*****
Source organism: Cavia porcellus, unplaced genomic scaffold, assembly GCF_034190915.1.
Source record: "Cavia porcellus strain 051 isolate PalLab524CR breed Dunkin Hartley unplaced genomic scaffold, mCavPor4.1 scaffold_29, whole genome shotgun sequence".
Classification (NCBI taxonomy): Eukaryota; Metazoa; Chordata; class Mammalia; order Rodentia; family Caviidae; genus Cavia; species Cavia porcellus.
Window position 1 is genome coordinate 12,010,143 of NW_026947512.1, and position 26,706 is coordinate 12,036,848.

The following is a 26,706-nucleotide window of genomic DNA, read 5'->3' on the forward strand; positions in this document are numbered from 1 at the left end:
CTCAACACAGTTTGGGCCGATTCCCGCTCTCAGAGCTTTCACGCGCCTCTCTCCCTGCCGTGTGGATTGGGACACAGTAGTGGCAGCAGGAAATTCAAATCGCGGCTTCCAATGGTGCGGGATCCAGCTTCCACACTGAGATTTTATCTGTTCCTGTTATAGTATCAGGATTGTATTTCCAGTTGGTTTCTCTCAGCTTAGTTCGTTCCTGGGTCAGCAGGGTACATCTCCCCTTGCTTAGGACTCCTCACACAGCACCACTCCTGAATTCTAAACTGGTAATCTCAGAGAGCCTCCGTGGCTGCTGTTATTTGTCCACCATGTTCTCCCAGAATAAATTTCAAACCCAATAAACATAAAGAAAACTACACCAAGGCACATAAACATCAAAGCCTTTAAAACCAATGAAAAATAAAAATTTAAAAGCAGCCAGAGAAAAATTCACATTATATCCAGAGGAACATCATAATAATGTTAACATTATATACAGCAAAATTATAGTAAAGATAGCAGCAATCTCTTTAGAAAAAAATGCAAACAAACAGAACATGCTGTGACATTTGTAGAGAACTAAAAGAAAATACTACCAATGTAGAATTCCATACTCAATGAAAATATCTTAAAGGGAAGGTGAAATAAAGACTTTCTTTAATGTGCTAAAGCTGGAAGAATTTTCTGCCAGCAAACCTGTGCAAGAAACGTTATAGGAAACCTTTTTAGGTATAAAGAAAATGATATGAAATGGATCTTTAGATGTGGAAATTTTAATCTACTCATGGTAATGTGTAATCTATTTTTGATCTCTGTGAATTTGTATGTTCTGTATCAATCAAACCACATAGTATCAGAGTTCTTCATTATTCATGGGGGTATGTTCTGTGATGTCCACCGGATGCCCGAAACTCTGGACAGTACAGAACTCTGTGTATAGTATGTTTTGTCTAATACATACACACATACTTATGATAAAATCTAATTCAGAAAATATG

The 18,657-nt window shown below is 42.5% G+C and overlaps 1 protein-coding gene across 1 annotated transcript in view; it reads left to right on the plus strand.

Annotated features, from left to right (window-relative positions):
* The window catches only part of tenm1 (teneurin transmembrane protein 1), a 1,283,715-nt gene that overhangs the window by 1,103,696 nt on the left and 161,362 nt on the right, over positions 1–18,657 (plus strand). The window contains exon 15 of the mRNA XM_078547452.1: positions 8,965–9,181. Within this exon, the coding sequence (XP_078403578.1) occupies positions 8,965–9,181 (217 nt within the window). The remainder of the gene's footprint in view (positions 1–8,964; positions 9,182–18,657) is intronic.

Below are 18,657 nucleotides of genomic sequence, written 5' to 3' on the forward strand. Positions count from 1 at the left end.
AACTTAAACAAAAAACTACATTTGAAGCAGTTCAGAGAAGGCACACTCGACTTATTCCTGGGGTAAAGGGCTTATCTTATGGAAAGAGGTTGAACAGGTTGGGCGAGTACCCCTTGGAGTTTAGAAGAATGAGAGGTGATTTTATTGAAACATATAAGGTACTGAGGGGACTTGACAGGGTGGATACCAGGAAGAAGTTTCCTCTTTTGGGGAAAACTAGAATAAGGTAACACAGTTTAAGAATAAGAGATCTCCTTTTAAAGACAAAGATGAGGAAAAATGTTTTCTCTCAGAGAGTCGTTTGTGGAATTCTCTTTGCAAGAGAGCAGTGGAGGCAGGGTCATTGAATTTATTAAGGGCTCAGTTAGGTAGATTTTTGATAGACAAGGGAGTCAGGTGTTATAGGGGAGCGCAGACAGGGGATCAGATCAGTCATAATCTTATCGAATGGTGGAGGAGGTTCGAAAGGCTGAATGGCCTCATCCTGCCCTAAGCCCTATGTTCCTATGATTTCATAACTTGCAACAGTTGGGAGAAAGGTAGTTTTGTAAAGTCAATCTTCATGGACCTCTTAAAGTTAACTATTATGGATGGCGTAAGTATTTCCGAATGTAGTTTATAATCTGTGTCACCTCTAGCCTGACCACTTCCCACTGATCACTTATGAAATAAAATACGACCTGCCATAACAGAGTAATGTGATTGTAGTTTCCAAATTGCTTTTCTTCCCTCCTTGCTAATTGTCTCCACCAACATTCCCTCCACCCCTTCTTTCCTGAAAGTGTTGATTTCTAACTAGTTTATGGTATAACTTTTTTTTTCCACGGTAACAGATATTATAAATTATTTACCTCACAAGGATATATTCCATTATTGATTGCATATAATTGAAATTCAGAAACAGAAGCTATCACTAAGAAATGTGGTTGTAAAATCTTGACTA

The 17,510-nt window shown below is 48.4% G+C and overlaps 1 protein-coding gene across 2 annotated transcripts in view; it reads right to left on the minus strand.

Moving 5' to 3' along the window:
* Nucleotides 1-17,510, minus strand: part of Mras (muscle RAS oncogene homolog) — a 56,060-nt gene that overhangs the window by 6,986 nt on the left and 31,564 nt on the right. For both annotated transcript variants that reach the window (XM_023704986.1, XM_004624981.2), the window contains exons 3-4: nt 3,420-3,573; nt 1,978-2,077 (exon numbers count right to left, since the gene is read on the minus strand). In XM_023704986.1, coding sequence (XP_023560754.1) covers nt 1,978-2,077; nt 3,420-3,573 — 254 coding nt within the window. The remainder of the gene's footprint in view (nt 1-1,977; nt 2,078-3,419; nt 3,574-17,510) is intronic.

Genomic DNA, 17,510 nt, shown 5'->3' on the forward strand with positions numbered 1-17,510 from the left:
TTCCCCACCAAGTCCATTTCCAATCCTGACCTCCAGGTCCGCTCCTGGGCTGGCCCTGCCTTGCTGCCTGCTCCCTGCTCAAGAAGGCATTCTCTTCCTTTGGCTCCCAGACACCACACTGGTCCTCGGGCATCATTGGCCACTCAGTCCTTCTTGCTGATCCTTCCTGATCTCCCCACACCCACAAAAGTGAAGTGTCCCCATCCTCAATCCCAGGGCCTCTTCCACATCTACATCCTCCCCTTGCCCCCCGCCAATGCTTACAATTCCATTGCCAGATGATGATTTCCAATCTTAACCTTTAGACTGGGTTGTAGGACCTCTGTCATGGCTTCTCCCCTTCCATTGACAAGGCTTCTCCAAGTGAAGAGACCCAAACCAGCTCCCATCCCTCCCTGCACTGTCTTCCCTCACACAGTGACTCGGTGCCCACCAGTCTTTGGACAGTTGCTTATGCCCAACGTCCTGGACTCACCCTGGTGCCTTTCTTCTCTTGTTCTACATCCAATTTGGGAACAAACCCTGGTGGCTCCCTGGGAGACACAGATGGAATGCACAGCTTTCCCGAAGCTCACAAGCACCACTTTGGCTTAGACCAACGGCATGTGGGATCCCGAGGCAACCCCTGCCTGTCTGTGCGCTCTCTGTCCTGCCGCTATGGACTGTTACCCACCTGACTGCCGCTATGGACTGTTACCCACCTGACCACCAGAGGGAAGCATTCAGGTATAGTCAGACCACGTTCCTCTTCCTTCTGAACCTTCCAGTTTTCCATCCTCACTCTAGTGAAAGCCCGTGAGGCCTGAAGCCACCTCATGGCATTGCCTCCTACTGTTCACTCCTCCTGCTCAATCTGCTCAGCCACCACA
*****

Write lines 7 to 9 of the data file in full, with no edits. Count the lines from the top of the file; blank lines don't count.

The 18,657-nt window shown below is 42.5% G+C and overlaps 1 protein-coding gene across 1 annotated transcript in view; it reads left to right on the plus strand.

Annotated features, from left to right (window-relative positions):
* The window catches only part of tenm1 (teneurin transmembrane protein 1), a 1,283,715-nt gene that overhangs the window by 1,103,696 nt on the left and 161,362 nt on the right, over positions 1–18,657 (plus strand). The window contains exon 15 of the mRNA XM_078547452.1: positions 8,965–9,181. Within this exon, the coding sequence (XP_078403578.1) occupies positions 8,965–9,181 (217 nt within the window). The remainder of the gene's footprint in view (positions 1–8,964; positions 9,182–18,657) is intronic.